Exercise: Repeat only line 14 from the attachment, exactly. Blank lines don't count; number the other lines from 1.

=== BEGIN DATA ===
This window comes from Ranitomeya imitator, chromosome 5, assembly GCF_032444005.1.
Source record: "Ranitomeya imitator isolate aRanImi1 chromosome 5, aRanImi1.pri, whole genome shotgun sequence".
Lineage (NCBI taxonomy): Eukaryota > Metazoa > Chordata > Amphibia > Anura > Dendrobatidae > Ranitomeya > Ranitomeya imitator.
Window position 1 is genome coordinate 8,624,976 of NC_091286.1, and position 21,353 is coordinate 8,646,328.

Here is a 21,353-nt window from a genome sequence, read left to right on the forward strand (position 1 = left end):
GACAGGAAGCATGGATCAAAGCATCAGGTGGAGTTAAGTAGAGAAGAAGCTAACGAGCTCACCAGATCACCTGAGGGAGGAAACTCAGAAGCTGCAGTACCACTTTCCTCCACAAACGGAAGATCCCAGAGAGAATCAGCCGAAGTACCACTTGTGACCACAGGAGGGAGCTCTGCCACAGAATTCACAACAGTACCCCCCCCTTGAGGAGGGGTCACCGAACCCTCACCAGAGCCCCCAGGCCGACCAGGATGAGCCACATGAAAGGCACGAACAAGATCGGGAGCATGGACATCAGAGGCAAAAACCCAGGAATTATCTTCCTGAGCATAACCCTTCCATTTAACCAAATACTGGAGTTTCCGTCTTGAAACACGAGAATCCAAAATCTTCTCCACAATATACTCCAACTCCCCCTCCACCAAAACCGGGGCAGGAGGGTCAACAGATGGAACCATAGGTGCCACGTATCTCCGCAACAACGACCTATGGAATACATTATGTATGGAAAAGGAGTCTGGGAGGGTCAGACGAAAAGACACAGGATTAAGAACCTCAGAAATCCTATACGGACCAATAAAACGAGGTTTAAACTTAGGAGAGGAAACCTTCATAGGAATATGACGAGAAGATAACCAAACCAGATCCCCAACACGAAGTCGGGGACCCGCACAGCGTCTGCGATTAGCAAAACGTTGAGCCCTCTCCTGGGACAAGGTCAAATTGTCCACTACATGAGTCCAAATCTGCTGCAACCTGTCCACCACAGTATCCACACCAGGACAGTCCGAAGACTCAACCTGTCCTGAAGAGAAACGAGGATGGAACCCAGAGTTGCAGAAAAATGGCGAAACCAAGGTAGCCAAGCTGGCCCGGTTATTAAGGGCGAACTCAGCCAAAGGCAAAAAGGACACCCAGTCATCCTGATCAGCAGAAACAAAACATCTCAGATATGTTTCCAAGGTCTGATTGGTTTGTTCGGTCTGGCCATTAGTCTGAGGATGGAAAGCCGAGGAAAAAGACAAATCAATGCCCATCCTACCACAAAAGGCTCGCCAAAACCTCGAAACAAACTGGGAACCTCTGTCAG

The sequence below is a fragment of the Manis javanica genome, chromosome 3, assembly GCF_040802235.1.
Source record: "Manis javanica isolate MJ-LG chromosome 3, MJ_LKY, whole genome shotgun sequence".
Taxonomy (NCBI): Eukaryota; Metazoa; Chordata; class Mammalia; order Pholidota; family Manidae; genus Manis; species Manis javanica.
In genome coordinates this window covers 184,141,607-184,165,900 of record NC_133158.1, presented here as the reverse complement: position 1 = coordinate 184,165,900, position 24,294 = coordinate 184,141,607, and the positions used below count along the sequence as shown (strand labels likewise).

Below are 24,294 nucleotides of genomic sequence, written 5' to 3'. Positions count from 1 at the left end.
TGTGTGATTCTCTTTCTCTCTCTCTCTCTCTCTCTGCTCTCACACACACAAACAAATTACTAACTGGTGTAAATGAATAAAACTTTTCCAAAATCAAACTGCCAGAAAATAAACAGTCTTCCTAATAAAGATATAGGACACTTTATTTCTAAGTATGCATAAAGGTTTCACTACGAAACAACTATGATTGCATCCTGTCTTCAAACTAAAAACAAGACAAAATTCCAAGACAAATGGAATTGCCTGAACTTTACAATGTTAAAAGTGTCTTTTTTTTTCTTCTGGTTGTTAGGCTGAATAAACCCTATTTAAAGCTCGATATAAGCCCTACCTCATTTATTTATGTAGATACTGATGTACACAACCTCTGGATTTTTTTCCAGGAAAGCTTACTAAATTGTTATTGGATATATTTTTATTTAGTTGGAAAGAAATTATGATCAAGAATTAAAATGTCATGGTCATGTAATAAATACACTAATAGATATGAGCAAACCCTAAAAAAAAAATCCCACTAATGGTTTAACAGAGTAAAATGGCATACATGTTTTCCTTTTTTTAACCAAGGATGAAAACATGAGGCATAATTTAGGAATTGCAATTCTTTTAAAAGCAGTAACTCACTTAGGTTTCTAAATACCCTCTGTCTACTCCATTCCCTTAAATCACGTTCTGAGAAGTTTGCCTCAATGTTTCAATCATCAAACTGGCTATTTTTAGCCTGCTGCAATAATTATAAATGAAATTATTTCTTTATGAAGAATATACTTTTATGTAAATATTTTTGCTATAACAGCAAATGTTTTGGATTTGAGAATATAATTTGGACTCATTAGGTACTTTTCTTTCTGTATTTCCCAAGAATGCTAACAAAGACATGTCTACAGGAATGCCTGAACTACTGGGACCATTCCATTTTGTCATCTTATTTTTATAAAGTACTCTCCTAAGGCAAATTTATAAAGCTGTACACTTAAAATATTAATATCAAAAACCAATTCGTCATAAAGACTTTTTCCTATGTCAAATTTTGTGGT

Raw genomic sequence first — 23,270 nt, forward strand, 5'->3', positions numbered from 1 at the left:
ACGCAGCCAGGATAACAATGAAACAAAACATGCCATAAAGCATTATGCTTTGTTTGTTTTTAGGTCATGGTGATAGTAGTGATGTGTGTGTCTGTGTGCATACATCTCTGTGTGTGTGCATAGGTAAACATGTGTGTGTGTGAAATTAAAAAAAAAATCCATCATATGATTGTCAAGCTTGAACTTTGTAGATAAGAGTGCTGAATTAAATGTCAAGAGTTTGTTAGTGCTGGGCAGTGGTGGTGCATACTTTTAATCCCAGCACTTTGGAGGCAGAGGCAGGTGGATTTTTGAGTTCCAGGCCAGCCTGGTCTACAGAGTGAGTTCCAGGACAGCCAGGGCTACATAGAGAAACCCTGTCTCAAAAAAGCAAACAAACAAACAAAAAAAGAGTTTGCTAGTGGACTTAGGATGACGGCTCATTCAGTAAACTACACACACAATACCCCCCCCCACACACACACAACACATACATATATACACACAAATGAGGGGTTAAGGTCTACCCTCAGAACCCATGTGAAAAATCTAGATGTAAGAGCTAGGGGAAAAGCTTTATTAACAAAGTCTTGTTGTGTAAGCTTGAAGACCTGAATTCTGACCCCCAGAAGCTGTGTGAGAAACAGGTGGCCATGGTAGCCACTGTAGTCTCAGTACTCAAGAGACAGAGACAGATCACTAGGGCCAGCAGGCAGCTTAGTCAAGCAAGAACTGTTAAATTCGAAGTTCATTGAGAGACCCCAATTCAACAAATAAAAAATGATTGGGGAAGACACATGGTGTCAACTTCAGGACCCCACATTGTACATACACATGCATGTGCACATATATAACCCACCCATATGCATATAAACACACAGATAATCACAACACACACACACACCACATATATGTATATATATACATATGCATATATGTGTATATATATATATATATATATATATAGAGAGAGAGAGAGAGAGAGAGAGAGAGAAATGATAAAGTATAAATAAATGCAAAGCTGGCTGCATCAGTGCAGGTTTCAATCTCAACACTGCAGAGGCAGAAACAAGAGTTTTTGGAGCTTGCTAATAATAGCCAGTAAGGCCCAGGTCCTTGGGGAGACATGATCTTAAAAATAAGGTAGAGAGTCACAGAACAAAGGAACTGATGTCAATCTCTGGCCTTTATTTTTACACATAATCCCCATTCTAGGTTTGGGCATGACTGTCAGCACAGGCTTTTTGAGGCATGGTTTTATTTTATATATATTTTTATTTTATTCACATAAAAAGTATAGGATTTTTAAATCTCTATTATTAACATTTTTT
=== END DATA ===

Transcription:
ACGCAGCCAGGATAACAATGAAACAAAACATGCCATAAAGCATTATGCTTTGTTTGTTTTTAGGTCATGGTGATAGTAGTGATGTGTGTGTCTGTGTGCATACATCTCTGTGTGTGTGCATAGGTAAACATGTGTGTGTGTGAAATTAAAAAAAAAATCCATCATATGATTGTCAAGCTTGAACTTTGTAGATAAGAGTGCTGAATTAAATGTCAAGAGTTTGTTAGTGCTGGGCAGTGGTGGTGCATACTTTTAATCCCAGCACTTTGGAGGCAGAGGCAGGTGGATTTTTGAGTTCCAGGCCAGCCTGGTCTACAGAGTGAGTTCCAGGACAGCCAGGGCTACATAGAGAAACCCTGTCTCAAAAAAGCAAACAAACAAACAAAAAAAGAGTTTGCTAGTGGACTTAGGATGACGGCTCATTCAGTAAACTACACACACAATACCCCCCCCCACACACACACAACACATACATATATACACACAAATGAGGGGTTAAGGTCTACCCTCAGAACCCATGTGAAAAATCTAGATGTAAGAGCTAGGGGAAAAGCTTTATTAACAAAGTCTTGTTGTGTAAGCTTGAAGACCTGAATTCTGACCCCCAGAAGCTGTGTGAGAAACAGGTGGCCATGGTAGCCACTGTAGTCTCAGTACTCAAGAGACAGAGACAGATCACTAGGGCCAGCAGGCAGCTTAGTCAAGCAAGAACTGTTAAATTCGAAGTTCATTGAGAGACCCCAATTCAACAAATAAAAAATGATTGGGGAAGACACATGGTGTCAACTTCAGGACCCCACATTGTACATACACATGCATGTGCACATATATAACCCACCCATATGCATATAAACACACAGATAATCACAACACACACACACACCACATATATGTATATATATACATATGCATATATGTGTATATATATATATATATATATATATAGAGAGAGAGAGAGAGAGAGAGAGAGAGAAATGATAAAGTATAAATAAATGCAAAGCTGGCTGCATCAGTGCAGGTTTCAATCTCAACACTGCAGAGGCAGAAACAAGAGTTTTTGGAGCTTGCTAATAATAGCCAGTAAGGCCCAGGTCCTTGGGGAGACATGATCTTAAAAATAAGGTAGAGAGTCACAGAACAAAGGAACTGATGTCAATCTCTGGCCTTTATTTTTACACATAATCCCCATTCTAGGTTTGGGCATGACTGTCAGCACAGGCTTTTTGAGGCATGGTTTTATTTTATATATATTTTTATTTTATTCACATAAAAAGTATAGGATTTTTAAATCTCTATTATTAACATTTTTT